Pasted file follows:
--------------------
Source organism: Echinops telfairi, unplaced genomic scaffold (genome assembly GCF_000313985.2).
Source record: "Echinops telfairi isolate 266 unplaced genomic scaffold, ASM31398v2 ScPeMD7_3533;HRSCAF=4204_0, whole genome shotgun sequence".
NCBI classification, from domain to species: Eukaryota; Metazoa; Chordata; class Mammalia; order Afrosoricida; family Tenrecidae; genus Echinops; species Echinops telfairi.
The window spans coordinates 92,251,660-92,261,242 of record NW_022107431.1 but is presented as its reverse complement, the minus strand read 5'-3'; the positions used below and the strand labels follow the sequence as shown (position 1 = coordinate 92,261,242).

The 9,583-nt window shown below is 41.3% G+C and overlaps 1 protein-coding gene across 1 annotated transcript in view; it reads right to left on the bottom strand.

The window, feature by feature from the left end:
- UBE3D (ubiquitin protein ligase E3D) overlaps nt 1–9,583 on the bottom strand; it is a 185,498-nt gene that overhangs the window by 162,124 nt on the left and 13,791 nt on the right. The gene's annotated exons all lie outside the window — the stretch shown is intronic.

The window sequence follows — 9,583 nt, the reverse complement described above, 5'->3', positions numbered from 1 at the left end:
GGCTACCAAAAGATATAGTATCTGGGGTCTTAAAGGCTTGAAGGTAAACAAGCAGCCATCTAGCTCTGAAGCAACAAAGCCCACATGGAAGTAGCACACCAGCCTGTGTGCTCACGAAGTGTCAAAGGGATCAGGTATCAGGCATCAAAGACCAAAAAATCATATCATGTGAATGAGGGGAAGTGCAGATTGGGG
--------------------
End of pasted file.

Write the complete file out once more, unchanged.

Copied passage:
Source organism: Echinops telfairi, unplaced genomic scaffold (genome assembly GCF_000313985.2).
Source record: "Echinops telfairi isolate 266 unplaced genomic scaffold, ASM31398v2 ScPeMD7_3533;HRSCAF=4204_0, whole genome shotgun sequence".
NCBI classification, from domain to species: Eukaryota; Metazoa; Chordata; class Mammalia; order Afrosoricida; family Tenrecidae; genus Echinops; species Echinops telfairi.
The window spans coordinates 92,251,660-92,261,242 of record NW_022107431.1 but is presented as its reverse complement, the minus strand read 5'-3'; the positions used below and the strand labels follow the sequence as shown (position 1 = coordinate 92,261,242).

The 9,583-nt window shown below is 41.3% G+C and overlaps 1 protein-coding gene across 1 annotated transcript in view; it reads right to left on the bottom strand.

The window, feature by feature from the left end:
- UBE3D (ubiquitin protein ligase E3D) overlaps nt 1–9,583 on the bottom strand; it is a 185,498-nt gene that overhangs the window by 162,124 nt on the left and 13,791 nt on the right. The gene's annotated exons all lie outside the window — the stretch shown is intronic.

The window sequence follows — 9,583 nt, the reverse complement described above, 5'->3', positions numbered from 1 at the left end:
GGCTACCAAAAGATATAGTATCTGGGGTCTTAAAGGCTTGAAGGTAAACAAGCAGCCATCTAGCTCTGAAGCAACAAAGCCCACATGGAAGTAGCACACCAGCCTGTGTGCTCACGAAGTGTCAAAGGGATCAGGTATCAGGCATCAAAGACCAAAAAATCATATCATGTGAATGAGGGGAAGTGCAGATTGGGG